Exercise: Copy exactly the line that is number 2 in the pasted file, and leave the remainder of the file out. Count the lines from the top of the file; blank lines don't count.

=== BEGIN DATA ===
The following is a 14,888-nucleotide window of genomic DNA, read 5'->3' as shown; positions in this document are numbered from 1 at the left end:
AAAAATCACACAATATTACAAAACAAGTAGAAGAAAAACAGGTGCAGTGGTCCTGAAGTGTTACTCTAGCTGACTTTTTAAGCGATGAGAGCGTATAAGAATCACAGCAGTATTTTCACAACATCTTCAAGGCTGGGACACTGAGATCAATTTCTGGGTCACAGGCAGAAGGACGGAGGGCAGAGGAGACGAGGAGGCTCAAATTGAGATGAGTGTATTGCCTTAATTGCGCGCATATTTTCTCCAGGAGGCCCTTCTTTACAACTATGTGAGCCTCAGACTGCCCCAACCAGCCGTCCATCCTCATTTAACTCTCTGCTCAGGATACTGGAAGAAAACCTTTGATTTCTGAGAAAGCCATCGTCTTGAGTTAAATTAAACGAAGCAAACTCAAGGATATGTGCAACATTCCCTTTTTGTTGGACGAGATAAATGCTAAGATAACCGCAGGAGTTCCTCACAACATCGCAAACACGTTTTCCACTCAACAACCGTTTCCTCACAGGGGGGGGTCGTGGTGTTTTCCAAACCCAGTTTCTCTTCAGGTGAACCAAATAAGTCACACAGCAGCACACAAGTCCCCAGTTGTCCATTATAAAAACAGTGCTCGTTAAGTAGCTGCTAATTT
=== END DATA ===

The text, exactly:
AAAAATCACACAATATTACAAAACAAGTAGAAGAAAAACAGGTGCAGTGGTCCTGAAGTGTTACTCTAGCTGACTTTTTAAGCGATGAGAGCGTATAAGAATCACAGCAGTATTTTCACAACATCTTCAAGGCTGGGACACTGAGATCAATTTCTGGGTCACAGGCAGAAGGACGGAGGGCAGAGGAGACGAGGAGGCTCAAATTGAGATGAGTGTATTGCCTTAATTGCGCGCATATTTTCTCCAGGAGGCCCTTCTTTACAACTATGTGAGCCTCAGACTGCCCCAACCAGCCGTCCATCCTCATTTAACTCTCTGCTCAGGATACTGGAAGAAAACCTTTGATTTCTGAGAAAGCCATCGTCTTGAGTTAAATTAAACGAAGCAAACTCAAGGATATGTGCAACATTCCCTTTTTGTTGGACGAGATAAATGCTAAGATAACCGCAGGAGTTCCTCACAACATCGCAAACACGTTTTCCACTCAACAACCGTTTCCTCACAGGGGGGGGTCGTGGTGTTTTCCAAACCCAGTTTCTCTTCAGGTGAACCAAATAAGTCACACAGCAGCACACAAGTCCCCAGTTGTCCATTATAAAAACAGTGCTCGTTAAGTAGCTGCTAATTT